Federal Judge Dismisses Atlantic Salmon ESA, CWA Claims Involving Maine Dams

On Monday, January 14, U.S. District Court Judge George Singal dismissed Endangered Species Act (ESA) and Clean Water Act (CWA) claims against several dam owners and operators located along the Kennebec and Androscoggin rivers in Maine.  The claims involved the companies’ alleged harming of endangered Atlantic salmon by allowing the fish to pass through turbines.

The plaintiffs in the litigation, Friends of Merrymeeting Bay and Environment Maine, sued the companies in four separate complaints under the ESA and CWA in January 2011.  The complaints alleged that the dams were killing or injuring migrating salmon that attempt to pass through the dams’ spinning turbine blades, and that the dams were impeding the fish’s ability to travel upstream and downstream on the rivers.  The plaintiffs claimed that these actions constituted a taking of the endangered salmon without a permit, in violation of the ESA.

In the first three complaints, Judge Singal dismissed the ESA claims against Brookfield Power, Miller Hydro Group, and Topsham Hydro Partners, finding that before the complaints were filed, these companies had applied for incidental take permits, and have since acquired them.  Judge Singal noted in his orders that each company’s application process had concluded with the National Marine Fisheries Service’s issuance of a biological opinion, and that each opinion included an incidental take statement (ITS) that satisfied permit requirements. 

“The [biological review] is ‘based on a review of the best available scientific and commercial information,’” Judge Singal stated in each order.  The judge also pointed out that “after over 60 pages of analysis and review, the [biological opinion] concludes that operation of the…project pursuant to the interim species protection plan ‘may adversely affect but is not likely to jeopardize the continued existence of the [population] of Atlantic salmon.’”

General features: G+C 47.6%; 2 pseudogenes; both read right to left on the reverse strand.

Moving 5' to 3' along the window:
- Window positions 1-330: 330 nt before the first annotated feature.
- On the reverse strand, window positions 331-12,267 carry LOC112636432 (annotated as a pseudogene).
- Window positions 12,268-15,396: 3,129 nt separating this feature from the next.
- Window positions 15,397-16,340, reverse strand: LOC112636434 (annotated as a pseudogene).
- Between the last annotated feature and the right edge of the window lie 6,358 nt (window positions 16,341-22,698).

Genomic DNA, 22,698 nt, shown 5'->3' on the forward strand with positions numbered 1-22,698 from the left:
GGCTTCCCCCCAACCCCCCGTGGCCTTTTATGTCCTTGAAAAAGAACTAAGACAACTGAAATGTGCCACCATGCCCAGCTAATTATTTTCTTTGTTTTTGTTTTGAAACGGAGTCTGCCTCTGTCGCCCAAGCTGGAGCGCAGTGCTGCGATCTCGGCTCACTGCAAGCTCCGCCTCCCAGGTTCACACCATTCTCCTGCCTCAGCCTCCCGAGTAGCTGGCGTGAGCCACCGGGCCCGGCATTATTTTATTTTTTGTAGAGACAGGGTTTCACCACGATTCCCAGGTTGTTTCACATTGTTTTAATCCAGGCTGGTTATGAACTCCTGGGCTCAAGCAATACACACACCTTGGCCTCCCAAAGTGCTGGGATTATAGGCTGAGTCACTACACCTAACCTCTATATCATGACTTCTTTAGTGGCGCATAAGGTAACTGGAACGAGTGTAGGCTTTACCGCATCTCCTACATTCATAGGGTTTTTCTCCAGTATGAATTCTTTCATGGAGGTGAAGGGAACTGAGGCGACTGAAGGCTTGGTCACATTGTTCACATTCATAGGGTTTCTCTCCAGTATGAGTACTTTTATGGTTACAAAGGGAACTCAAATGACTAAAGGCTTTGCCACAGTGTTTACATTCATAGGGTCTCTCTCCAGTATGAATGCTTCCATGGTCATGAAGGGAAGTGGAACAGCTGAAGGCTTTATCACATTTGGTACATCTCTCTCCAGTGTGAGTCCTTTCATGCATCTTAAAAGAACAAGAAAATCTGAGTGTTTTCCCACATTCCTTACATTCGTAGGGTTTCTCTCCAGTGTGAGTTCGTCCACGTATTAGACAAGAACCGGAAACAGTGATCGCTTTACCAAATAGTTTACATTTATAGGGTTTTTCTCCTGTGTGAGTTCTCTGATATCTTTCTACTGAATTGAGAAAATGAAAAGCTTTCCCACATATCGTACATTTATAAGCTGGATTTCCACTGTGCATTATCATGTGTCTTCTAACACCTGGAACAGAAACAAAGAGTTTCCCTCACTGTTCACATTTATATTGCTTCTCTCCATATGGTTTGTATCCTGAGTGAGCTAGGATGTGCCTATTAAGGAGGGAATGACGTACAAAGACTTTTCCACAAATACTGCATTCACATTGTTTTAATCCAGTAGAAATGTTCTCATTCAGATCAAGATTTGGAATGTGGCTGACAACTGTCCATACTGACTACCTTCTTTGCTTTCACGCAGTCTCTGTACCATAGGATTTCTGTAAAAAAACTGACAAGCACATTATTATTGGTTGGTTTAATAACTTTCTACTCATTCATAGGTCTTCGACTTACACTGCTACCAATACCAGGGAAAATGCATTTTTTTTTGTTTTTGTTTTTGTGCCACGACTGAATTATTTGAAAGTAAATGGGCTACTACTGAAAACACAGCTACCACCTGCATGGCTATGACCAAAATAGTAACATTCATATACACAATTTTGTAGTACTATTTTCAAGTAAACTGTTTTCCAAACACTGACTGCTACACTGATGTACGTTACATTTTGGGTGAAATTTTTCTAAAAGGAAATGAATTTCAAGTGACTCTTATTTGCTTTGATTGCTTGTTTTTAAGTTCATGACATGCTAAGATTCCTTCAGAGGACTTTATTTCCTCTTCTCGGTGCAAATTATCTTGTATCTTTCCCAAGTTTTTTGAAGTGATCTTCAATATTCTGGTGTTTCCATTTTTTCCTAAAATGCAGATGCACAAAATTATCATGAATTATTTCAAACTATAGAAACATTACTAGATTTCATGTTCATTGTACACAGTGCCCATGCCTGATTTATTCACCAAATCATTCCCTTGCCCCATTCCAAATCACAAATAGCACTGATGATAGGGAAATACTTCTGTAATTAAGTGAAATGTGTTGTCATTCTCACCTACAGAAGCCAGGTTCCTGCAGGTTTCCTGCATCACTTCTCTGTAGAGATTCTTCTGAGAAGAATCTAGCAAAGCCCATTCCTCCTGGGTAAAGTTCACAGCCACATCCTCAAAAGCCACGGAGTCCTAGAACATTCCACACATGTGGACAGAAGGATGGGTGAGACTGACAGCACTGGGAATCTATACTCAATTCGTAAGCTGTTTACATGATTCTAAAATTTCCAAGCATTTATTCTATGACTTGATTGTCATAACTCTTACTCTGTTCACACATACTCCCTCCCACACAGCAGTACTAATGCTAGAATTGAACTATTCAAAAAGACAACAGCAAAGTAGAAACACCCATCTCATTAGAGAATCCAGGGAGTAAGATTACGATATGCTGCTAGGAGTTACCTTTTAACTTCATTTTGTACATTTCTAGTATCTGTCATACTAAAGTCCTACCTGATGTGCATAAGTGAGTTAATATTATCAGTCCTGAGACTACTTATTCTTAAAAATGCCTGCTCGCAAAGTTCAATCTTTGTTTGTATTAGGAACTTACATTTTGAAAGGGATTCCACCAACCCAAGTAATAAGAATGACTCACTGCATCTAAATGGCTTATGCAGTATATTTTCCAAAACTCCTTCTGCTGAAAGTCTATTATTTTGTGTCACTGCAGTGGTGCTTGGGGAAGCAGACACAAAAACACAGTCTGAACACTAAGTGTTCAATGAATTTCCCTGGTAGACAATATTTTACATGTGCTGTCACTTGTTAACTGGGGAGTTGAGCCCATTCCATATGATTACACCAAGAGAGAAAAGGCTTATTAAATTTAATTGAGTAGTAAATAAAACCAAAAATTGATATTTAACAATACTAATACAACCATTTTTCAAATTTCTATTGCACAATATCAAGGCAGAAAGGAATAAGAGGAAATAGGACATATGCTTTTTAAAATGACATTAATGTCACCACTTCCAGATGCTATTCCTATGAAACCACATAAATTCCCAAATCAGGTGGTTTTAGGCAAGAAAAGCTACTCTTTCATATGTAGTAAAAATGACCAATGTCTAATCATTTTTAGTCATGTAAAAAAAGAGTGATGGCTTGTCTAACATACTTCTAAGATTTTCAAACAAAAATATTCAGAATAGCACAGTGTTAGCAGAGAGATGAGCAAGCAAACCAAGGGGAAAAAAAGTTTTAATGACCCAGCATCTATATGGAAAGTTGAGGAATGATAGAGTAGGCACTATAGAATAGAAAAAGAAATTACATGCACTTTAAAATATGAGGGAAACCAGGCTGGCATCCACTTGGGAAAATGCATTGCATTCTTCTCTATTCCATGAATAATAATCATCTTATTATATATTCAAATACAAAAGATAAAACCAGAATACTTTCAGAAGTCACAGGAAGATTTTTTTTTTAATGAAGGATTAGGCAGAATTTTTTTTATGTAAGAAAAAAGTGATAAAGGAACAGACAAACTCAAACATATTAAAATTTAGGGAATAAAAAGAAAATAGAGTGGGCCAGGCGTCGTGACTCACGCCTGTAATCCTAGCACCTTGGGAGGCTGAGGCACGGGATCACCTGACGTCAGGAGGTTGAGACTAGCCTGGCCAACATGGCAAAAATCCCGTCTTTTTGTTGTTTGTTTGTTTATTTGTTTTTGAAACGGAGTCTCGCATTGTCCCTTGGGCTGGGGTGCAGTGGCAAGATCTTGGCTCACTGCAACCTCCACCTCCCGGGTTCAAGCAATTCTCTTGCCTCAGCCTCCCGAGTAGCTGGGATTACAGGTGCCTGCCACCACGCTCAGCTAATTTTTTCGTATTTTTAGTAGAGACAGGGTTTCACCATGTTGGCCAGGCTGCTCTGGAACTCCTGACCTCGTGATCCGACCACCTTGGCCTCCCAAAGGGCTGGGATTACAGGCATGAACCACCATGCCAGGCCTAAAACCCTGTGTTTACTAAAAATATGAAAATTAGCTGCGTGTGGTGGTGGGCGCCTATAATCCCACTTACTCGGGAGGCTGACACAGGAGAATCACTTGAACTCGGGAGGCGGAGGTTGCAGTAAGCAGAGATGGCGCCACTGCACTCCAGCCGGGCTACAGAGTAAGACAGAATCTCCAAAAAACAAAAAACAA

Because the plaintiffs’ claims were predicated on the allegation that the defendants did not have an ITS, Judge Singal granted the three defendants’ motions for summary judgment, even though the defendants had not yet obtained the ITSs at the time the claims were filed.

Judge Singal denied the motion to dismiss the ESA claim against NextEra Energy and Merimil Limited Partnership because those defendants had not obtained an ITS.  Judge Singal also refused to dismiss the CWA claims against Miller Hydro Group and Topsham Hydro Partners, finding that the bulk of their evidence was not properly presented, and rejecting their sole remaining argument that the issuance of an ITS would “clearly resolve any subordinate concerns under other statutes.”

If you would like more information, or have questions about the implications of these holdings going forward, please do not hesitate to contact Matt Manahan (207-791-1189 or mmanahan@pierceatwood.com) or John Formella (603-373-2010 or jformella@pierceatwood.com).

Topics:  Clean Water Act, Dams, Endangered Species Act, Incidental Take Permits, Permits, Salmon

Published In: Civil Procedure Updates, Environmental Updates, Zoning, Planning & Land Use Updates

DISCLAIMER: Because of the generality of this update, the information provided herein may not be applicable in all situations and should not be acted upon without specific legal advice based on particular situations.

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